A new development in the weeklong war of words launched by President Obama at the Supreme Court. Today, Attorney General Holder complied with a request by a federal appeals court judge to provide a written explanation about the role of the judiciary.
It all began on Monday when President Obama chastised the high court saying it would be “unprecedented” for the Supreme Court to overturn ObamaCare. He also attempted to raise doubts about the legitimacy of such opposition by what he called “activist” and “unelected” justices.
That prompted Judge Jerry Smith of the U.S. Court of Appeals for the Fifth Circuit to express concern about the president’s comments which many view as a challenge to judicial authority. As Judge Smith put it: “That has troubled a number of people who have read it as somehow a challenge to the federal courts or to their authority. And that’s not a small matter.” Judge Smith ordered the Department of Justice to do some homework and to provide a written explanation due today.
In a three-page letter, Attorney General Holder, said “the power of the courts to review the constitutionality of legislation is beyond dispute,” though it should only be exercised in “appropriate cases.” He also claimed laws passed by Congress are “presumptively constitutional.”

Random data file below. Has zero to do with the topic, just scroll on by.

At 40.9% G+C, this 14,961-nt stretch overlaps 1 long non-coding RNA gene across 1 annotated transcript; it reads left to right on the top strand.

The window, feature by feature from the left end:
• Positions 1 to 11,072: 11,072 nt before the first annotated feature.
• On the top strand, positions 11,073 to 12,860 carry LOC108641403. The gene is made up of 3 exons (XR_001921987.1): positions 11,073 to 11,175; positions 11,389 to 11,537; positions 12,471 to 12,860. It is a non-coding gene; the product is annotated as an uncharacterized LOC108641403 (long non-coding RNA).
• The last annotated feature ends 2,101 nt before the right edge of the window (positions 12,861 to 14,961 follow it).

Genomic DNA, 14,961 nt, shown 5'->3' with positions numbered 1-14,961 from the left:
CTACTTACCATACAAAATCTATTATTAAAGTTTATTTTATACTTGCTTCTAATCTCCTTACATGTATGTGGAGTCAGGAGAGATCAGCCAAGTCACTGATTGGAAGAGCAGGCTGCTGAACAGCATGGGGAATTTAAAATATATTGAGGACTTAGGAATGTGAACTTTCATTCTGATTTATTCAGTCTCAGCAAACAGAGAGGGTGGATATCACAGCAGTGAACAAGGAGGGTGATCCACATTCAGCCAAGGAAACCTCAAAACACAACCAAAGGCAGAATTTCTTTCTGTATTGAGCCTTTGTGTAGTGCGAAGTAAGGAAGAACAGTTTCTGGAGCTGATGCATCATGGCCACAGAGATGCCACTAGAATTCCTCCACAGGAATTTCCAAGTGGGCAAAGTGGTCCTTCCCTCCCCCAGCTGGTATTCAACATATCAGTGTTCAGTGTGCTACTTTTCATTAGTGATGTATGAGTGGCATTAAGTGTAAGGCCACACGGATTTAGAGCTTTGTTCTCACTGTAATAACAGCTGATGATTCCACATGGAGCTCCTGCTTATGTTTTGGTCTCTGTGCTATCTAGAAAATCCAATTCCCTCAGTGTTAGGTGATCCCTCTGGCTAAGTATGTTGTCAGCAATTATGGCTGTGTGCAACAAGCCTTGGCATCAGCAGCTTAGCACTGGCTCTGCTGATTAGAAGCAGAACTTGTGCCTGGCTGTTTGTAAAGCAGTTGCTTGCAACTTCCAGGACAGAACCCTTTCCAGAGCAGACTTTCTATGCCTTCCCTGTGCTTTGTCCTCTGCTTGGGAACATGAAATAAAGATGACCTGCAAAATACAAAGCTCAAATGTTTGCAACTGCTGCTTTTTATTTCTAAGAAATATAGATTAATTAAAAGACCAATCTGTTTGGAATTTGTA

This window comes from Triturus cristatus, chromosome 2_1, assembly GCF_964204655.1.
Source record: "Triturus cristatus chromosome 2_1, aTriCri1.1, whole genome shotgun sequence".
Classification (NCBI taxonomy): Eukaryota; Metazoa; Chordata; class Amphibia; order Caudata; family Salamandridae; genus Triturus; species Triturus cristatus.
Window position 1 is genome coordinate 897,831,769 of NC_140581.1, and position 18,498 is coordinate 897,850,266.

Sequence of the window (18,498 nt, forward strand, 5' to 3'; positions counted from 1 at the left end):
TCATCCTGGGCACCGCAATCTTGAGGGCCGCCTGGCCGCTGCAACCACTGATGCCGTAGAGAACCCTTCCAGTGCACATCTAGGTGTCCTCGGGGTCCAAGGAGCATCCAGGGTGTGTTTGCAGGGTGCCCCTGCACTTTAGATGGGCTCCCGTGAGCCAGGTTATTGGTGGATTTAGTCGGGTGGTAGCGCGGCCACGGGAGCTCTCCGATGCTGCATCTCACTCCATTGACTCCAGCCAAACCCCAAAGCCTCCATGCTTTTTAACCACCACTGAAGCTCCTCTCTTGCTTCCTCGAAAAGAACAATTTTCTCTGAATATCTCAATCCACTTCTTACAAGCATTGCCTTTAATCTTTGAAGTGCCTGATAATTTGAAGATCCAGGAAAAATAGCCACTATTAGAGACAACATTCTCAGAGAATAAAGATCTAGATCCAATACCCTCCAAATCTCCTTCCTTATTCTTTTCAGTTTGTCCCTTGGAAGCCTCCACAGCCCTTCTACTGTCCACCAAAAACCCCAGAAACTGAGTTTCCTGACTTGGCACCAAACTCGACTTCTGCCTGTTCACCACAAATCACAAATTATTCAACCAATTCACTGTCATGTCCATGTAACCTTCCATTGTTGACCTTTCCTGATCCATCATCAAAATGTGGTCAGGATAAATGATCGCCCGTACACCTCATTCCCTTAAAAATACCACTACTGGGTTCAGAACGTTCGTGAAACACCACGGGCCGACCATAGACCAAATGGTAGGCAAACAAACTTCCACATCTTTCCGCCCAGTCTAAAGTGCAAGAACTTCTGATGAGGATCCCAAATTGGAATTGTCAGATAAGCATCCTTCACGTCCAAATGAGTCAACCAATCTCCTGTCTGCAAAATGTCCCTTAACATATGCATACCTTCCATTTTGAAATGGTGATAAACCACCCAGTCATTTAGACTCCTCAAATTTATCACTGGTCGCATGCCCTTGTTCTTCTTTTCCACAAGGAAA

As I told Megyn Kelly on FOX News today, this whole episode was a self-induced error by the president and compounded by the Obama Administration. Even the president’s former mentor, Harvard Law School professor Laurence Tribe, said the president “obviously misspoke.”
Most Americans understand the role of the Supreme Court. And, President Obama’s attempt to influence or intimidate the Justices while the ObamaCare case is pending before the high court is totally inappropriate.
The president certainly has the right to express his opinion about how he hopes the high court will rule on ObamaCare. But, his over-the-top warning crossed the line. As Senate Minority Leader Mitch McConnell put it today: The president should “back off” the Supreme Court and let the Court do its work.